Profile photo of Ilyse Morgenstein Fuerst

About Ilyse Morgenstein Fuerst

Assistant Professor of Religion

Senior Spotlight: Lily Fedorko

Lily Fedorko in the Senior Spotlight:
a series on our graduating seniors

Lily Fedorko ’16

Why did you major in Religion? 

When considering a major at the University of Vermont, I was stuck because my interests derived from history, politics, sociology, philosophy, and anthropology. I found that I could pursue all of those subjects in the religion department.

Where do you imagine yourself in 10 years?

I hope to be living abroad and pursuing a career in the direction/administration of a Museum.

Imagine a first-year student has asked your advice about REL courses. What’s the one she shouldn’t dream about missing? Why?

I would have to ask which subject she’s most interested in. I love religious history and if she is likeminded – she cannot miss Anne Clark’s Christianity course. But if she wants to engage with a text through a more conversational course, she shouldn’t miss studying with Sugarman.

If you could write any book, what would it be?

It would be on post-Holocaust art resistution and its effects on Jewish identity recreation. It is also the subject of my colloquium paper (on a much smaller scale). I have fallen in love with the topic and want (and hope) to pursue it past this one paper.

Senior Spotlight: Linda Biafore

Linda Biafore in the Senior Spotlight:
a series on our graduating seniors

Linda Biafore ’16

Why did you major in Religion?

After transferring from art school, I decided on Religion and Classics majors because I was interested in world mythology. It was during my first Intro Comparative Religion class with Professor Morgenstein-Fuerst that made me decide to focus on Religion. In short, it blew my mind, and I was very excited and eager to learn more.

Where do you imagine yourself in 10 years?

My plans change pretty constantly. I hope to get a job at a college or university, as staff, in financial aid, admissions or advising–something that helps students with the hard parts of college and post-college life. (Bonus: this job within a college or university will help pay for a graduate degree.)

Imagine a first-year student has asked your advice about REL courses. What’s the one she shouldn’t dream about missing? Why?

I would highly recommend REL196: Race and Religion in America with Professor Chipumuro. The class was engaging, intense, and introspective. You learn about the world that is right in front of you; aspects of our daily lives that we overlook every day. Every class discussion was relevant to current events, because we were learning about how religion motivates movements, traditions, and our own worldviews in our society.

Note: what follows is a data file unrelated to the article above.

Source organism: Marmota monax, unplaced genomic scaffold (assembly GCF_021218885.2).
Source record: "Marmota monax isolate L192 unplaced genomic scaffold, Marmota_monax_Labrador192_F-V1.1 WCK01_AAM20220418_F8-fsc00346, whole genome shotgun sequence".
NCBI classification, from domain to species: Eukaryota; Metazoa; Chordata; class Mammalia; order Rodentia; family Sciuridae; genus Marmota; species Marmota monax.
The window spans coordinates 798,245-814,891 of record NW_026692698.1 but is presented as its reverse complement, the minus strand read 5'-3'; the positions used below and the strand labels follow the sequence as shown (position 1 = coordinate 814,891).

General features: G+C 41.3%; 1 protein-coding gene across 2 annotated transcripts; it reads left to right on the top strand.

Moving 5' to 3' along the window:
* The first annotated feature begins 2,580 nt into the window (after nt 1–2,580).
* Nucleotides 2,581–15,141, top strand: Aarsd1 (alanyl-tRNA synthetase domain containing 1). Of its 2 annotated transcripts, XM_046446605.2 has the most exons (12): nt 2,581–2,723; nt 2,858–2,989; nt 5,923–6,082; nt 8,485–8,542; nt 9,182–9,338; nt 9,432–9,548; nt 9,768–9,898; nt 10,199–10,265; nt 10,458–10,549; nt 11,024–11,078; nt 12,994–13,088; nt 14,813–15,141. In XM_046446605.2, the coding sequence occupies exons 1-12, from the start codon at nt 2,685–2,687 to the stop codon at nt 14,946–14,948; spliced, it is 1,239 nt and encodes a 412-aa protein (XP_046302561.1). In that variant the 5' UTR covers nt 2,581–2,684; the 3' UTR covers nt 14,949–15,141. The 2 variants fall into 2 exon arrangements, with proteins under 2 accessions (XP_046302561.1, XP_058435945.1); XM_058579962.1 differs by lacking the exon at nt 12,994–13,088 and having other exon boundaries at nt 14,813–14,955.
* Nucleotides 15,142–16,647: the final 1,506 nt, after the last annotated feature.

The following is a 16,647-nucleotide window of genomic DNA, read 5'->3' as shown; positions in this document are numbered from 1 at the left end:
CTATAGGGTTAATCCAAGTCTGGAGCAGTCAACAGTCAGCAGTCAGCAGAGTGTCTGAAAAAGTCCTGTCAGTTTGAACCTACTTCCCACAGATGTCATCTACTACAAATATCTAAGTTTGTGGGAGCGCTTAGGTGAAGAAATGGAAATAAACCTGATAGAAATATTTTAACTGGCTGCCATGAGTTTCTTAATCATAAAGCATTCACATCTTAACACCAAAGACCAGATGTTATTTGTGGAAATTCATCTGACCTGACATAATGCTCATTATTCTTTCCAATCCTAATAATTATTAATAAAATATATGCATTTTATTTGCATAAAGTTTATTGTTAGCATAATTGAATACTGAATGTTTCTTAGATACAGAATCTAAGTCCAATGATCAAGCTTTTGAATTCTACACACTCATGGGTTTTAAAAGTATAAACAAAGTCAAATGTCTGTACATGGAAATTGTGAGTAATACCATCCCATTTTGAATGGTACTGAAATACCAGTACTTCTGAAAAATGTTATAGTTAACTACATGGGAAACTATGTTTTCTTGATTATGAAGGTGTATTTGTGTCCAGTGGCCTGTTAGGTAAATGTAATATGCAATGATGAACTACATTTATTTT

If you could write any book, what would it be?

To be honest, I would write a book in the style of “Body Ritual among the Nacirema” by Horace Mitchell Miner. I love turning the lens around on our own society and analyzing the way we talk about cultures that aren’t our own.

Notes from our Classrooms

Pedagogy is a major facet of any faculty job, and it is a source of conversation–and pride–at 481 Main Street. Religion faculty have been nominated for and won teaching awards, regularly attend pedagogical workshops, run innovative programming linking research and teaching as well as classrooms and internships. We often exchange notes on best practices, ideas that worked (and flopped!), and our students’ best work. We thought we’d kick off a series in which we shared these Notes from our Classrooms.

Last semester, Prof. Vicki Brennan taught student-favorite REL103: Sacred Sounds. While many enroll thinking it is a class about sacred music, Prof. Brennan dissuades them of that on day one–this is a course committed to thinking through theories of sound, how sound becomes labeled “religious,” and how those religious sounds enter and shape public and private spaces.

Screen Shot 2016-02-10 at 9.07.21 AMProf. Brennan asked her Sacred Sound students to craft the Burlington Soundscape Project. This digital humanities project is an impressive collection of student work that physically and aurally mapped the sounds of Burlington. Students collected sounds (listen here) and then analyzed those sounds in the theoretical and practical terms of sound (e.g., “noise” and legal noise ordinances), the study of religion, and concepts of mapping.

Tagged topics of Islam & Modernity student blog posts

Tagged topics of Islam & Modernity student blog posts

In REL195: Islam & Modernity, Prof. Ilyse Morgenstein Fuerst had students research specific geographic areas (Iran, South Asia, and Turkey) alongside concepts of modernity. Instead of producing research papers, students were asked to distill their theoretically-driven and detail-heavy work into short blog posts, meant for public readership. Prof. Morgenstein Fuerst has used blogging before in other courses, and in light of overwhelmingly positive student responses to it, repeated the assignment in this brand-new course. Students wrote about trends in modernity and Islam with respect to gender, imperialism, power, secularism, and what it’s like to learn and unlearn, among other topics. See the full blog here.




As the Spring 2016 hits its stride, we’ll have more Notes from our Classrooms to share! 

Reblog: Prof. Todne Thomas (Chipumuro) in the September issue of Anthropology News

New newspaper column written by Professor Todne Thomas (Chipumuro) on a black church burning in Knoxville, TN for the online September issue of Anthropology News. 

Read it here: When a Black Church Burns (But not to the Ground) by Prof. Todne Thomas (Chipumuro) Screen Shot 2015-09-18 at 4.48.57 PM